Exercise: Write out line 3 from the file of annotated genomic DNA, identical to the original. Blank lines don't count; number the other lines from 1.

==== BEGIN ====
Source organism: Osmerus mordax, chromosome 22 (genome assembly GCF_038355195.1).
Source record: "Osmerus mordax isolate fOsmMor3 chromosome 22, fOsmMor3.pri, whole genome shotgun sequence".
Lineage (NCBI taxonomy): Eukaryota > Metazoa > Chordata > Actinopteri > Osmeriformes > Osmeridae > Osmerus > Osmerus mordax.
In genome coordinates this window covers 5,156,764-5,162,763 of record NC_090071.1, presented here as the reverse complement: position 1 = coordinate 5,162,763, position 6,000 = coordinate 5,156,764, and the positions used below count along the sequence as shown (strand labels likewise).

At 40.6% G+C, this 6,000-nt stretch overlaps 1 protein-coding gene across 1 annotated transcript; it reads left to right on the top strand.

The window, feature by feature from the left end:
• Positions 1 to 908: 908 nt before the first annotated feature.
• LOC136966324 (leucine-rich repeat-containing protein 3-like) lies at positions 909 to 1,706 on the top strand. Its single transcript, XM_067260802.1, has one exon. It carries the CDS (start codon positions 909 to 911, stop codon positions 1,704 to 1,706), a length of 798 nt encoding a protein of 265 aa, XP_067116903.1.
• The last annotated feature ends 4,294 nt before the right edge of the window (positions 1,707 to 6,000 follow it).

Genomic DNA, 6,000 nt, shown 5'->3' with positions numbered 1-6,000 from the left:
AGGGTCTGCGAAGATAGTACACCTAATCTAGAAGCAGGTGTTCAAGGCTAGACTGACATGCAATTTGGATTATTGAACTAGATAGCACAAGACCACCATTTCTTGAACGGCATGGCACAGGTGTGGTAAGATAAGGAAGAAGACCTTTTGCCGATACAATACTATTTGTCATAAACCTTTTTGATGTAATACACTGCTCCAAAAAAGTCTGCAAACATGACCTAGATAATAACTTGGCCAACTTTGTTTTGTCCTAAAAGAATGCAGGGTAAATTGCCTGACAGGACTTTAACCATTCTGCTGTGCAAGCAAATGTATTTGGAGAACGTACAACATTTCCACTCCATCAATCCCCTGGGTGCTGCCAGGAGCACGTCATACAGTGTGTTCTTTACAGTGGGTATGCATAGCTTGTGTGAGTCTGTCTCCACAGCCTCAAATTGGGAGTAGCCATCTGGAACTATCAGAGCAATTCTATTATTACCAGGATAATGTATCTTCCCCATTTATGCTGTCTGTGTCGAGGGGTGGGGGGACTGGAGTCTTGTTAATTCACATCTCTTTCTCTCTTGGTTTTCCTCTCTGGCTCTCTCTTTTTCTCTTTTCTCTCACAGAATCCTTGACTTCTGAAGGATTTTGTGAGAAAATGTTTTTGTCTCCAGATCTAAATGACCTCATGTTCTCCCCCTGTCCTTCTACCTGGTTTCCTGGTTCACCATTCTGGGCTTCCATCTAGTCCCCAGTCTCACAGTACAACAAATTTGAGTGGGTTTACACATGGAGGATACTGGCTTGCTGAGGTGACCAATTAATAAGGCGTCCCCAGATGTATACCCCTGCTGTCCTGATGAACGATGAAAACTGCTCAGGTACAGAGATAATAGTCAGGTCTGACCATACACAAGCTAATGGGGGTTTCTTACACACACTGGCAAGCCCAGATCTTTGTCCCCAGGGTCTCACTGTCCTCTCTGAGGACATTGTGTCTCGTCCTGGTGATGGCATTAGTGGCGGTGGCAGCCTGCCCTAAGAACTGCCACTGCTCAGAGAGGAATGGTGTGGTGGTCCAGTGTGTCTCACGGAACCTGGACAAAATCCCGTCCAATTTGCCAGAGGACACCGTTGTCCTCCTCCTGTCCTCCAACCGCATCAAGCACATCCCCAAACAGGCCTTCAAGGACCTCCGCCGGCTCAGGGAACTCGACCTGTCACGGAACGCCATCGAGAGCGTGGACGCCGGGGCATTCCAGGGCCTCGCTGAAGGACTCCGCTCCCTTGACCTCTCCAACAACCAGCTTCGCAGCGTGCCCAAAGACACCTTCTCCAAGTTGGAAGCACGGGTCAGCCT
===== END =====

Lineage (NCBI taxonomy): Eukaryota > Metazoa > Chordata > Actinopteri > Osmeriformes > Osmeridae > Osmerus > Osmerus mordax.